A publication of The Colorado Trust
Español Menu
Leer en español

Jennifer Fanning is the executive director of the Grand County Rural Health Network. The Network is part of a cohort of 18 organizations across the state that are working together to advocate for health equity, with support from The Colorado Trust.

How would you describe what Grand County Rural Health Network does?

We are a health alliance that advocates for the people of our community, and ensures access to care. We problem-solve—collectively and in partnership—big-picture systemic issues in our community.

What are you most proud of in your work?

I’m really proud of not only my organization but my community, and how we’re always evolving and changing. We engage the community—the people who are impacted and involved—to really hear what their needs are. We’ve done that as long as I’ve been here.

What does that look like?

We really focus on basically whatever the community tells us is needed. Right now that’s mental health—providing integrated care with mental health, addressing access and stigma, offering patient navigation and care coordination.

What’s the most challenging part?

First and foremost is funding. A lot of what we do is systems change, and filling gaps and needs in the community. We need sustainable funding. Collaborative work is long and hard, and that also adds to a timeline. Making sure everybody is heard, and actively engaging people who are being impacted by whatever decisions are made, takes a lot of time. A lot of people want to see change, and they want to see change now. Or they don’t want to see change at all.

What do you mean by “systems change”?

Systems change is different from implementing programs. Programs are short-term fixes. Systems changes are changing the root of the problem. Instead of addressing the tip of the iceberg, we want to get to what’s down there that’s causing people to be unhealthy, and change it to make some differences in our community.

One example is integrated health care—the idea of having mental health professionals in primary care offices. Well, we have several different primary care offices, and people go to all of them. We don’t have enough population to support a mental health provider at each primary care clinic. So how do you choose which clinic? What we did is we have basically travelling mental health navigators, who help people get the mental health care that they need. That’s a program. But what it’s also doing is it’s changing the mindset of the primary care providers—getting them to recognize how and when to call that mental health navigator before a crisis. And that will impact the patient later, so it gets to the upstream work.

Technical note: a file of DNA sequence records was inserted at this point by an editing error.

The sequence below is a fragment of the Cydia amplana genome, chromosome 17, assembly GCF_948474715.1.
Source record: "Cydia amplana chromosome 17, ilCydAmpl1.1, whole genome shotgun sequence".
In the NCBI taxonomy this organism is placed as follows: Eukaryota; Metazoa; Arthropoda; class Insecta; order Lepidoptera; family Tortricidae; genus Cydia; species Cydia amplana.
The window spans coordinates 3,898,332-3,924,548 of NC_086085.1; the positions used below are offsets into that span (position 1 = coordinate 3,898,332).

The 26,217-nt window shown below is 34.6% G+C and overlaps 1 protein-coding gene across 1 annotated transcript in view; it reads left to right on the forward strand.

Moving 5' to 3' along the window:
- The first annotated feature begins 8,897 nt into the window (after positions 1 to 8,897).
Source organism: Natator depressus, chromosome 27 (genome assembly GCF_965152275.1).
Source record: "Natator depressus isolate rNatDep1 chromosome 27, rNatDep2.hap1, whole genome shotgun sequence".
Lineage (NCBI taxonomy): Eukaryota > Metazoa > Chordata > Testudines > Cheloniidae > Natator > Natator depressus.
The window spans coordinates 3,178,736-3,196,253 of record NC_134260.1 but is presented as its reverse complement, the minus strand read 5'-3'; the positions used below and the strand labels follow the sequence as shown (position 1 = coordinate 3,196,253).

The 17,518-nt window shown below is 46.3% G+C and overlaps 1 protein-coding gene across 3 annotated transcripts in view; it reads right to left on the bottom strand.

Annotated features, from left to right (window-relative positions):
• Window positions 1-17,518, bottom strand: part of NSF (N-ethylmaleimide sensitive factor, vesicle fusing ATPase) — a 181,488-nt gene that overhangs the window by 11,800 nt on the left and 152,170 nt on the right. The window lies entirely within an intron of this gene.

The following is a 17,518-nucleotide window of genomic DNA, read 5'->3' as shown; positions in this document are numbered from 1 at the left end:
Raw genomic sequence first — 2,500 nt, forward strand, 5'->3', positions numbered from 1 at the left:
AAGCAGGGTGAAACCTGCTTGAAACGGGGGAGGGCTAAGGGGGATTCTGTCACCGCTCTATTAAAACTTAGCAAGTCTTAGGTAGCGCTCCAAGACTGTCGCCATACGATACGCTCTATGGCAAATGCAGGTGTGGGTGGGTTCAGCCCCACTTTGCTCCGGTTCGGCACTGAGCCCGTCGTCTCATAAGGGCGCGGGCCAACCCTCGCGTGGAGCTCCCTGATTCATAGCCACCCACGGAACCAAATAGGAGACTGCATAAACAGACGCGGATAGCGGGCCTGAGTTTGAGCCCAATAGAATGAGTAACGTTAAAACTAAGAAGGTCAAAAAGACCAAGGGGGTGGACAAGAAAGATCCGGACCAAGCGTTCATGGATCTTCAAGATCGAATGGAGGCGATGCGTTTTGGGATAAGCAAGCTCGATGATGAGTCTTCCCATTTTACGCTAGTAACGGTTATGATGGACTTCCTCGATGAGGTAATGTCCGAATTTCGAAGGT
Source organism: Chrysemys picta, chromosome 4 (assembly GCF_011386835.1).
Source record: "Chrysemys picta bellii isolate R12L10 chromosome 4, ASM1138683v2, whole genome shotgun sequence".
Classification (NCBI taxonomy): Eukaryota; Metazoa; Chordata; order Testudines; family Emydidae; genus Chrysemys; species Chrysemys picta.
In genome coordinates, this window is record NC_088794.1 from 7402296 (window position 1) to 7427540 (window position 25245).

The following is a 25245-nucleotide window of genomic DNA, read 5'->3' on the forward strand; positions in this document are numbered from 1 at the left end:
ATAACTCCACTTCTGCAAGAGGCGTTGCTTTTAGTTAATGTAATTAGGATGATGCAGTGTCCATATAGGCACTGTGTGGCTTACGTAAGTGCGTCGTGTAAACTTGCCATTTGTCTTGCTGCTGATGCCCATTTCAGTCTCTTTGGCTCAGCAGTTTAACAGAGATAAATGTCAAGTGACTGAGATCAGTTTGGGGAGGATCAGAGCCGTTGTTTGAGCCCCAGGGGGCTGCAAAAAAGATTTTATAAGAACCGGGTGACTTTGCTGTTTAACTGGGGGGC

How has working with the cohort of health equity advocacy organizations changed the way you work?

We’ve always looked at equity, but we’ve never really articulated that and focused on equity and social determinants of health as a way to improve access to care.

From the get-go, our organization was created specifically to fill in gaps in services. We’ve always looked at things like geography, income, citizenship, insurance, and created programs and partnerships around that. But now we’ve really transitioned to looking at those infrastructural and institutional barriers that impact people’s health.

The transition has been a result of the cohort. It started with doing a deep-dive staff and board training on what equity is, how it shows up, how racial inequities impact all other inequities, the history of inequity, what that looks like in our community and in our country. We’ve infused equity in our policies and procedures and our hiring, in the way we do business, our case conferences, our meetings.

How we talk as an organization greatly impacts our patients and our clients. We’re able to work with them more effectively on meeting their goals.

What’s your vision of health equity in Colorado?